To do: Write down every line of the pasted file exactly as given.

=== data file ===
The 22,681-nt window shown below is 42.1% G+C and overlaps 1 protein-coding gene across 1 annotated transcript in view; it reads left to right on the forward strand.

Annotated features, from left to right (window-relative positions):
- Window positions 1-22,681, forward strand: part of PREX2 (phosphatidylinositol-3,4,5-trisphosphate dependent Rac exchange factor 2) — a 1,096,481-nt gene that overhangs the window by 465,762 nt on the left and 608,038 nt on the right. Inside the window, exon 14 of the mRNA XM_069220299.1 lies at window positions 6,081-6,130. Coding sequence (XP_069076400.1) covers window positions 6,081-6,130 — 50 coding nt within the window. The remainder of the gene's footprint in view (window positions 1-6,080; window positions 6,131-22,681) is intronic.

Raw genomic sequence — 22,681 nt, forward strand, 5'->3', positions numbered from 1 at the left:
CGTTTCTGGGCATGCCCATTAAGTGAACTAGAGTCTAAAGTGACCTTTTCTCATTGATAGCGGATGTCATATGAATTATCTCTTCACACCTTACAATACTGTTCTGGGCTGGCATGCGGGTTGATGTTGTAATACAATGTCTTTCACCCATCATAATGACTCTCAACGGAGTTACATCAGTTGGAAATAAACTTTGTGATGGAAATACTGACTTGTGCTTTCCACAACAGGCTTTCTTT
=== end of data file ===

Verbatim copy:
The 22,681-nt window shown below is 42.1% G+C and overlaps 1 protein-coding gene across 1 annotated transcript in view; it reads left to right on the forward strand.

Annotated features, from left to right (window-relative positions):
- Window positions 1-22,681, forward strand: part of PREX2 (phosphatidylinositol-3,4,5-trisphosphate dependent Rac exchange factor 2) — a 1,096,481-nt gene that overhangs the window by 465,762 nt on the left and 608,038 nt on the right. Inside the window, exon 14 of the mRNA XM_069220299.1 lies at window positions 6,081-6,130. Coding sequence (XP_069076400.1) covers window positions 6,081-6,130 — 50 coding nt within the window. The remainder of the gene's footprint in view (window positions 1-6,080; window positions 6,131-22,681) is intronic.

Raw genomic sequence — 22,681 nt, forward strand, 5'->3', positions numbered from 1 at the left:
CGTTTCTGGGCATGCCCATTAAGTGAACTAGAGTCTAAAGTGACCTTTTCTCATTGATAGCGGATGTCATATGAATTATCTCTTCACACCTTACAATACTGTTCTGGGCTGGCATGCGGGTTGATGTTGTAATACAATGTCTTTCACCCATCATAATGACTCTCAACGGAGTTACATCAGTTGGAAATAAACTTTGTGATGGAAATACTGACTTGTGCTTTCCACAACAGGCTTTCTTT